Newman Society: How did your education at Walsh University help prepare you to respond to this crisis?
One of the biggest ways I was prepared for responding to the crisis was through my previous studies in ministry and media. When I began my job in ministry, I had wished I chose a different topic for my thesis, because I did not see how it was really helping, but God had bigger plans. As everything began shutting down, I was able to take the knowledge I had learned through my study for my thesis and apply it to the current situation to serve the teens and parish best.
At Walsh, asking for collaboration was always encouraged. In Campus Ministry, we often worked with other groups and offices on campus for events. Through collaboration and working together we could find a new way to look at something. Collaborating with the parish staff and with other youth ministers throughout the diocese during this time has been a blessing. We have led Rosaries together on Instagram Live, shared ideas on what has worked and what has not, and led people in worship together.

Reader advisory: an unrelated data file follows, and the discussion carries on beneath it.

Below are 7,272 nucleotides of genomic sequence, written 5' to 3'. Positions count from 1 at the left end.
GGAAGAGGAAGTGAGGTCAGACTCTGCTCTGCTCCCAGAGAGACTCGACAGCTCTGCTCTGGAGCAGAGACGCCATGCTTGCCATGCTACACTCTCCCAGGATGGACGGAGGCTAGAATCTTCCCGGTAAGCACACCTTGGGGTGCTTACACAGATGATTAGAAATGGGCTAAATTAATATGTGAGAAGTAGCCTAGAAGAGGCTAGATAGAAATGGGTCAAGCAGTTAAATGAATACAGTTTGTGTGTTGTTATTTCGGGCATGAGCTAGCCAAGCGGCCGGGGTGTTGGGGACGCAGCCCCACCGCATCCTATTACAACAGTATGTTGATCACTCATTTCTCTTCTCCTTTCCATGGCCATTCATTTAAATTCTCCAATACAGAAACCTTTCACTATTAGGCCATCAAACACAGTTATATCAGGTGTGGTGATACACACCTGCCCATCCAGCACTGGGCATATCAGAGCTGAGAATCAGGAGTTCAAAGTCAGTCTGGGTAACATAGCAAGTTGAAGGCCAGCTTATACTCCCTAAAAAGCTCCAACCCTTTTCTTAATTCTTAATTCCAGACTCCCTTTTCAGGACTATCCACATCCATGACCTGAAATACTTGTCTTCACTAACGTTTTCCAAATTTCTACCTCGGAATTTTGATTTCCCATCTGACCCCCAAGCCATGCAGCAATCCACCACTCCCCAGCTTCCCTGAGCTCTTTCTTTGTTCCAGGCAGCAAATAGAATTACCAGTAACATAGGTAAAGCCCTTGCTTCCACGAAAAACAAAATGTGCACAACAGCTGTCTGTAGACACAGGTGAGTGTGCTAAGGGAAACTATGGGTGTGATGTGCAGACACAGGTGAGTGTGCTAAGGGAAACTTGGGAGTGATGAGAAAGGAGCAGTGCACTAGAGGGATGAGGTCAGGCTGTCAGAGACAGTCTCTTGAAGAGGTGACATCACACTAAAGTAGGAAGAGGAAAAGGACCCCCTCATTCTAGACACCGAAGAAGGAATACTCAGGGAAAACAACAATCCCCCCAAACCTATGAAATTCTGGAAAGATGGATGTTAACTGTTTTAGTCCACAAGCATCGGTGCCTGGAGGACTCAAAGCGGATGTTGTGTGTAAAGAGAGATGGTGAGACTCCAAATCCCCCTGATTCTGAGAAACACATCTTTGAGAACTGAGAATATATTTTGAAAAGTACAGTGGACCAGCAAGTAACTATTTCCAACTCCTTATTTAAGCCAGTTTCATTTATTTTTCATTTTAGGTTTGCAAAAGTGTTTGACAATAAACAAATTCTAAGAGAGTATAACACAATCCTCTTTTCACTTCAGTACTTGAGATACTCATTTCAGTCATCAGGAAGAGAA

There are many valuable lessons I learned at Walsh, but one that I saw modeled so well for me by professors and staff all over campus was the important lesson of listening. They were always there to listen to me, to my stress and struggles, and to support me along the way. I think especially in this time, listening has been such an important lesson. Listening to the struggles that people are facing, praying with them, and asking how we can help them. There is a lot of uncertainty in the world right now, but there is also a lot Good News to share.